Whether you’d like to save money or you enjoy following a plant through the entire growing process, saving seeds from plants in your garden is rewarding. And you can even share with friends! Here are a few tips for success:
What to grow
Many vegetables, herbs and flowers produce seeds that can be collected and stored for future seasons. However, you’ll want to know whether you have hybrids. Often listed as F1 hybrid on plant tags and packets, they don’t produce seeds that come true, or grow plants that look like the parents. Species and open-pollinated plants, ones pollinated by wind, insects or self-pollination, will produce seeds that come true. “Gather seeds” below shows 12 plants that are easy to grow and collect seeds from, and will likely come true. Keep in mind, however, that even if they’re open-pollinated, the same species of plants growing close together will likely cross-pollinate, then not come true after all. So to be sure next year’s plants look exactly like this year’s, only grow one variety of a species.
Here are some plants that are simple to collect seeds from and can be started easily next year.
- Blackberry lily Iris domestica
- Cilantro Coriandrum sativum
- Coneflower Echinacea purpurea
- Dill Anethum graveolens
- Four o’clock Mirabilis jalapa
- Larkspur Consolida ajacis
- Love-in-a-mist Nigella damascena
- Marigold Tagetes patula
- Poppy Papaver spp.
- Sunflower Helianthus annuus
- Sweet pea Lathyrus odoratus
- Zinnia Zinnia elegans
Pick when they're ripe
Where seeds form on the flower can vary between species. Some plants, such as sweet pea, larkspur and love-in-a-mist, form seed pods. Sometimes the seeds are all that’s left, such as on the dying stems of blackberry lily or cilantro. And on others, such as zinnia and marigold, you’ll need to remove parts to find the hidden seeds that form just below the bloom.
When you’re collecting seeds, choose the healthiest plants. Because seed formation is the last phase in a plant’s life cycle, you may have to wait until late in the growing season to harvest. Be patient and vigilant. Remove them too soon and the seeds will not have fully matured and won’t be viable. But wait too long, and you may miss out on being able to collect them if seedheads crack open and seeds blow away or drop to the ground.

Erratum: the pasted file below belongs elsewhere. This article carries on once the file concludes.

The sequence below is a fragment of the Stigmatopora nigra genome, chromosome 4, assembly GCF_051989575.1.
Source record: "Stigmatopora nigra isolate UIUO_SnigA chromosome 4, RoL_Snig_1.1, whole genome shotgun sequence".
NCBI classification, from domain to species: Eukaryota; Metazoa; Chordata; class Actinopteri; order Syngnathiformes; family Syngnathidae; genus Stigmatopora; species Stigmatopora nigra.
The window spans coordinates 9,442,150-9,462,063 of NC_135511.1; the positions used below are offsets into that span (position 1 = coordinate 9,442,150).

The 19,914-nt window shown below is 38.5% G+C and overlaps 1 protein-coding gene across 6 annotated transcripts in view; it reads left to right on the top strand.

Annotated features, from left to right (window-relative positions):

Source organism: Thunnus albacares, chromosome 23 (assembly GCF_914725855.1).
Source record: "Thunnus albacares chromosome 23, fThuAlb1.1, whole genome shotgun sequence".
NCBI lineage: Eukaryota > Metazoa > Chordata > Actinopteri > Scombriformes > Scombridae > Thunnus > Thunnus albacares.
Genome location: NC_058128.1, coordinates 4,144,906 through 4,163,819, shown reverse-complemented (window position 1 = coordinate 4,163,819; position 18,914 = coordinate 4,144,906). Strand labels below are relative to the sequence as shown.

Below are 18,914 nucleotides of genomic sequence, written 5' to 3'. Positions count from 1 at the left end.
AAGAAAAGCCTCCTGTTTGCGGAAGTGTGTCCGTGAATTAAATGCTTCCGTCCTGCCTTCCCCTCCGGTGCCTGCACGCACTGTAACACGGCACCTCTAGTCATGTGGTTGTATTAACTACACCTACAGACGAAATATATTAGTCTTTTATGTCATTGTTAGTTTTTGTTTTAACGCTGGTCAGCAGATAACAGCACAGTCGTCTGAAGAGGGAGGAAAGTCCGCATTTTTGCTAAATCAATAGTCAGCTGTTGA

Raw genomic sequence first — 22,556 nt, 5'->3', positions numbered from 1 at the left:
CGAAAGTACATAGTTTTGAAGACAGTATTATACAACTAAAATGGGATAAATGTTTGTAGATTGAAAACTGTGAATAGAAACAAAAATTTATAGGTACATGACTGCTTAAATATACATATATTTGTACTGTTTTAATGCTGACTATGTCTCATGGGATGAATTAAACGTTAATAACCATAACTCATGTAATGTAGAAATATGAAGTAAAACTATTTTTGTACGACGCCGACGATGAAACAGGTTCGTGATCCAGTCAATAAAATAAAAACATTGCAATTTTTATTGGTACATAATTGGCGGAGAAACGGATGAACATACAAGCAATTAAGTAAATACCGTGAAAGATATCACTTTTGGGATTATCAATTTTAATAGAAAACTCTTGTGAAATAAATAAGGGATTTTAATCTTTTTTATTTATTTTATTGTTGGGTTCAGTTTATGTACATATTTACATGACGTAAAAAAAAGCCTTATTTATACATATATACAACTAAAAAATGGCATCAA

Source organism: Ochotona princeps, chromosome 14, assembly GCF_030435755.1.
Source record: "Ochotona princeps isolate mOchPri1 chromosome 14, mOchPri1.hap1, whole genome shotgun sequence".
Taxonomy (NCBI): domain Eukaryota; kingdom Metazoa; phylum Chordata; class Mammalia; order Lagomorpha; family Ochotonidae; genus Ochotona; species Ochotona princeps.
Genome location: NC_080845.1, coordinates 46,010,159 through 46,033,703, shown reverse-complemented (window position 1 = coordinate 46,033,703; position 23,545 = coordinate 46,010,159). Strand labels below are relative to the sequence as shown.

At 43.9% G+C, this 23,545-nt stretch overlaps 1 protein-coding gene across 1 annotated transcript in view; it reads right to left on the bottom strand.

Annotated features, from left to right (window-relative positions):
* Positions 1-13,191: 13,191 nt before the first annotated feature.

Although seeds come in a variety of shapes and sizes, there are some characteristics to look for so you know they’re mature and ready to be collected. To start, the flowers will shrivel and turn brown. But seeds still may take time to ripen. For example, the marigold flower heads in the photo above are all on the same plant on the same day, but only the one that is entirely brown and spent is ready for harvest.
If the seed pods are papery, like the love-in-a-mist in the photo above, or you hear rattling when you shake the pod, it’s likely that seeds are ready.
In addition, look for mature seeds, often brown-black—leave ones that are still pliable and white to ripen a little longer. Once you know the seeds are ready, you can collect them. If seeds are neatly packaged in a sheath, you may be able to simply snip the spent flowerheads to take indoors.
But sometimes the seeds are loose and scatter easily. The love-in-a-mist in would probably make a mess if you took the pods indoors, so it’s easiest to collect the seeds in the garden. Other times you’ll strip the seeds from the stems, as I’m doing in the photo above.
You may need to protect your seeds from hungry birds, squirrels and other critters. Sunflowers seem to be a favorite, as you can see in the photo above.
To prevent loss, cover the head with a brown paper sack where the seeds will ripen safely. The paper allows air to circulate so they dry and don’t rot. After a week or two, open the bag to see if the seeds are mature; some of them may have fallen inside. When they’re ready, cut the head off the stem and carefully remove the bag so you don’t lose any seeds. Then lay it on a tray and use your fingers to scrape the seeds away from the head.
Once you've successfully collected the seeds, read about how to store seeds you've collected from your garden to ensure they're ready to sprout next year.